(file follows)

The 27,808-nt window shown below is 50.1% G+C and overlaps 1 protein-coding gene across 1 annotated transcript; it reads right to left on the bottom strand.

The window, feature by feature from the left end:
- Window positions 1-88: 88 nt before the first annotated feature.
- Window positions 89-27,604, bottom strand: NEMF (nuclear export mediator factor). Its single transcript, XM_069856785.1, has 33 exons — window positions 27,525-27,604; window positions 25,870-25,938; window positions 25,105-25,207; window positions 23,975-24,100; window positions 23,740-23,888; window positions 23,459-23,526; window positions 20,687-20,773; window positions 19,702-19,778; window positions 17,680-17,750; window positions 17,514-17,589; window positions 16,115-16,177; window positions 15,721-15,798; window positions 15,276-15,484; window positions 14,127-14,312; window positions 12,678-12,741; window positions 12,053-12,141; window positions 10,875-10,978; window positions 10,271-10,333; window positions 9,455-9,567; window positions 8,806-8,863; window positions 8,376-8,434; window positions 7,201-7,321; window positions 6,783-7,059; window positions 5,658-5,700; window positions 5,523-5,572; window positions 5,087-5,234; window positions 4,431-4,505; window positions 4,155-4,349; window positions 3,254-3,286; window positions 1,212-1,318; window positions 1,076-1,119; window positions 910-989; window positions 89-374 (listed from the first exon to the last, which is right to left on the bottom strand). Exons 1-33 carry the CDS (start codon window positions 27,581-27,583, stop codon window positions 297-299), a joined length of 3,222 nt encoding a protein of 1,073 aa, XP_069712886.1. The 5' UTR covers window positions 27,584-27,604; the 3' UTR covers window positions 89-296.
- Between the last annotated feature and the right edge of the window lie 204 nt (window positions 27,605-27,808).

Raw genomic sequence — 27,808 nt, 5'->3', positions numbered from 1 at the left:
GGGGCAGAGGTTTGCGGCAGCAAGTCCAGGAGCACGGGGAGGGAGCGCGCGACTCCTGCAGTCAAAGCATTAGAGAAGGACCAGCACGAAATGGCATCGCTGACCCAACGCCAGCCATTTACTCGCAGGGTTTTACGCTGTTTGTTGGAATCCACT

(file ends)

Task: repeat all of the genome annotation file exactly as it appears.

The 27,808-nt window shown below is 50.1% G+C and overlaps 1 protein-coding gene across 1 annotated transcript; it reads right to left on the bottom strand.

The window, feature by feature from the left end:
- Window positions 1-88: 88 nt before the first annotated feature.
- Window positions 89-27,604, bottom strand: NEMF (nuclear export mediator factor). Its single transcript, XM_069856785.1, has 33 exons — window positions 27,525-27,604; window positions 25,870-25,938; window positions 25,105-25,207; window positions 23,975-24,100; window positions 23,740-23,888; window positions 23,459-23,526; window positions 20,687-20,773; window positions 19,702-19,778; window positions 17,680-17,750; window positions 17,514-17,589; window positions 16,115-16,177; window positions 15,721-15,798; window positions 15,276-15,484; window positions 14,127-14,312; window positions 12,678-12,741; window positions 12,053-12,141; window positions 10,875-10,978; window positions 10,271-10,333; window positions 9,455-9,567; window positions 8,806-8,863; window positions 8,376-8,434; window positions 7,201-7,321; window positions 6,783-7,059; window positions 5,658-5,700; window positions 5,523-5,572; window positions 5,087-5,234; window positions 4,431-4,505; window positions 4,155-4,349; window positions 3,254-3,286; window positions 1,212-1,318; window positions 1,076-1,119; window positions 910-989; window positions 89-374 (listed from the first exon to the last, which is right to left on the bottom strand). Exons 1-33 carry the CDS (start codon window positions 27,581-27,583, stop codon window positions 297-299), a joined length of 3,222 nt encoding a protein of 1,073 aa, XP_069712886.1. The 5' UTR covers window positions 27,584-27,604; the 3' UTR covers window positions 89-296.
- Between the last annotated feature and the right edge of the window lie 204 nt (window positions 27,605-27,808).

Raw genomic sequence — 27,808 nt, 5'->3', positions numbered from 1 at the left:
GGGGCAGAGGTTTGCGGCAGCAAGTCCAGGAGCACGGGGAGGGAGCGCGCGACTCCTGCAGTCAAAGCATTAGAGAAGGACCAGCACGAAATGGCATCGCTGACCCAACGCCAGCCATTTACTCGCAGGGTTTTACGCTGTTTGTTGGAATCCACT